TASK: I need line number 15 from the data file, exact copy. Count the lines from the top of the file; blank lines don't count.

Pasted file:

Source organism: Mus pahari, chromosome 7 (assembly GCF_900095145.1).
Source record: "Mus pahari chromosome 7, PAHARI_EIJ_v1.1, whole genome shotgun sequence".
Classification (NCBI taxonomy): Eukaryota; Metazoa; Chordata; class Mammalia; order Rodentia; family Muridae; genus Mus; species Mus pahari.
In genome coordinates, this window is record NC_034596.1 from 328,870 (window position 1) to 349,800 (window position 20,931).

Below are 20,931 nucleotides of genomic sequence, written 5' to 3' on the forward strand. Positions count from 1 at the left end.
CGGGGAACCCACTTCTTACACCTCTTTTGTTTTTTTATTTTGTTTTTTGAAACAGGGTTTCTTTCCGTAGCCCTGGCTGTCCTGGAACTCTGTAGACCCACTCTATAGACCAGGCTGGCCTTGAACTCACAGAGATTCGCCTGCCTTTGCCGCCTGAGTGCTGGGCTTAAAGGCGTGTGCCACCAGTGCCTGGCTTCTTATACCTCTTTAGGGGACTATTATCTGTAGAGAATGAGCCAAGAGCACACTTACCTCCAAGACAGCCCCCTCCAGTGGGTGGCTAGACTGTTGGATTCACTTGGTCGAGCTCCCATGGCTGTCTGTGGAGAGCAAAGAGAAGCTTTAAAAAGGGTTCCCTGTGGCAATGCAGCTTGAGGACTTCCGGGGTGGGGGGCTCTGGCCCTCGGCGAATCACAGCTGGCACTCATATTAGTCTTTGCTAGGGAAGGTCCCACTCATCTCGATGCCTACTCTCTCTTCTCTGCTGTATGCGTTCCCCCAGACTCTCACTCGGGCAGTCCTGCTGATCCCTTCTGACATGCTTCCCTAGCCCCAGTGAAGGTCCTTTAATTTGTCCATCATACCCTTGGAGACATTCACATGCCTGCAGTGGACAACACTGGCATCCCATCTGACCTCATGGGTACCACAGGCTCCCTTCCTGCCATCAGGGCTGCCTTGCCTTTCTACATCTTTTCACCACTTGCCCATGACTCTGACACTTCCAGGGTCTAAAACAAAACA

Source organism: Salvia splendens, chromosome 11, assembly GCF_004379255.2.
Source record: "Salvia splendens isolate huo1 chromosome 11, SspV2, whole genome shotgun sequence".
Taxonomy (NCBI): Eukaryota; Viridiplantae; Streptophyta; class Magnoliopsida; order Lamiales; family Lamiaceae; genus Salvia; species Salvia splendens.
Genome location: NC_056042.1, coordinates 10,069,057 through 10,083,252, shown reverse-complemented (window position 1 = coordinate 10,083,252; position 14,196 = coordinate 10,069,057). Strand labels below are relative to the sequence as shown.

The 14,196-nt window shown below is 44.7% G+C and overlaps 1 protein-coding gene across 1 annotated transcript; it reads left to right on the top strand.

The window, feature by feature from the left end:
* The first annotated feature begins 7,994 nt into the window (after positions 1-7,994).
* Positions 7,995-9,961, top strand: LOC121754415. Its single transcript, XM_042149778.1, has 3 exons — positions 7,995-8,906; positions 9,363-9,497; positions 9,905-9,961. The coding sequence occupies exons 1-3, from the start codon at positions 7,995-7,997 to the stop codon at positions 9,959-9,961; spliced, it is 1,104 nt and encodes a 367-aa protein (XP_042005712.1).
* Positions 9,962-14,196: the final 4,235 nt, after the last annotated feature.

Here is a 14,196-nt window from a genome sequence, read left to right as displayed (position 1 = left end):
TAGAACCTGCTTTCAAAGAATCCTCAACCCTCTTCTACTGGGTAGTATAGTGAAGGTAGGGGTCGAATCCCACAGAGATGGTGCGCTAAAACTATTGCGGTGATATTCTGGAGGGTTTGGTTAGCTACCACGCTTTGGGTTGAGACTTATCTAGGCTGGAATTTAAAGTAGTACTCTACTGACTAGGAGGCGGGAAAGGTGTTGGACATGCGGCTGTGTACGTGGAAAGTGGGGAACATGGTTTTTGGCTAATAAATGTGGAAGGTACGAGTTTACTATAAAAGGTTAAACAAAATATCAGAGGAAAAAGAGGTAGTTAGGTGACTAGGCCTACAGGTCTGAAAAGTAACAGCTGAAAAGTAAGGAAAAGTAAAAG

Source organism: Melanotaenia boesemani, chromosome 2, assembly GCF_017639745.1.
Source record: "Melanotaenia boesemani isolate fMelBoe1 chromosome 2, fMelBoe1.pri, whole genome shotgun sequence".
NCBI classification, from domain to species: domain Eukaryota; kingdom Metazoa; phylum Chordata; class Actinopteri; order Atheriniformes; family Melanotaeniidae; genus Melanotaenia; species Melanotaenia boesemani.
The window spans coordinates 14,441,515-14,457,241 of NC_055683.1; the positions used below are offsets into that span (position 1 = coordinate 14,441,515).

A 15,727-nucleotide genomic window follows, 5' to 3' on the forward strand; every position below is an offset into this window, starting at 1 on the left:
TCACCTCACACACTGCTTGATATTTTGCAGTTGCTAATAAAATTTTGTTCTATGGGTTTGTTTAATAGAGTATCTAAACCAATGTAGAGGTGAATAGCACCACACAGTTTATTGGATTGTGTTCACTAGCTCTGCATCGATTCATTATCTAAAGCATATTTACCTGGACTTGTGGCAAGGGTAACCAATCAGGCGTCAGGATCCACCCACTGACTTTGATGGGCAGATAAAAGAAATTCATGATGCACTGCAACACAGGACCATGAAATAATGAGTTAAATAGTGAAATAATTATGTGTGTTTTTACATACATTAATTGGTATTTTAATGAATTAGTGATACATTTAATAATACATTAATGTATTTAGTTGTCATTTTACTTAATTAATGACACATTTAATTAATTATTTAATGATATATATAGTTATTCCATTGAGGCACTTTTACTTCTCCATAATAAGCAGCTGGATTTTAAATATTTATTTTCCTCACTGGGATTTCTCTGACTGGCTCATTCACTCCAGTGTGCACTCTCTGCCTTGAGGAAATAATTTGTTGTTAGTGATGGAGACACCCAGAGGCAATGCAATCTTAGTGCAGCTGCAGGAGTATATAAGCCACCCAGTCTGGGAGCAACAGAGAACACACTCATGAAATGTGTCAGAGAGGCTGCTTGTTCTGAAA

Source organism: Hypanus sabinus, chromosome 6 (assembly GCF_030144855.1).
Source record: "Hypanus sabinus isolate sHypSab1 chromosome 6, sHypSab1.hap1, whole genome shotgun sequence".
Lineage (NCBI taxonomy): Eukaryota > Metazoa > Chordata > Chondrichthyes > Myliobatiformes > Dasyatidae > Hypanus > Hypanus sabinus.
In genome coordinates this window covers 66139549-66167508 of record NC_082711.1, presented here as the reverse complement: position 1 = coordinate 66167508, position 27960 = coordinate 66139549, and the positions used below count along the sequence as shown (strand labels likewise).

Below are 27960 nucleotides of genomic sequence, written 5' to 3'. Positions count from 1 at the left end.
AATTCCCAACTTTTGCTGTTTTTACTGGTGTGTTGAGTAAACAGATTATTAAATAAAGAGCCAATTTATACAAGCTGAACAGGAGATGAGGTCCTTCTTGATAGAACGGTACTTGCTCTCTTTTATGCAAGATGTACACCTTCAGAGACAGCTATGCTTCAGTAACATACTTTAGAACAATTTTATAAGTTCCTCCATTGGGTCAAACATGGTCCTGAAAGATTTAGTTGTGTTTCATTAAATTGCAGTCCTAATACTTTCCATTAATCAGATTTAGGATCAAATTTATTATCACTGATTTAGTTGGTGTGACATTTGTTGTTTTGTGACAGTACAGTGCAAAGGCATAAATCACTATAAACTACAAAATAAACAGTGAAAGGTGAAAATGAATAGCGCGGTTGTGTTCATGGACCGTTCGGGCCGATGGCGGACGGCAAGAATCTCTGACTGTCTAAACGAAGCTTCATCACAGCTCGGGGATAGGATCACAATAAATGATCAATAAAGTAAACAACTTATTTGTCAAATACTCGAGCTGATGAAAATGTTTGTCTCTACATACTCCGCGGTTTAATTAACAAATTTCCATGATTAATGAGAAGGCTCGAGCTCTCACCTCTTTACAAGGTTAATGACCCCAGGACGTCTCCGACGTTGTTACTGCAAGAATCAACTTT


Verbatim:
* Positions 9,962-14,196: the final 4,235 nt, after the last annotated feature.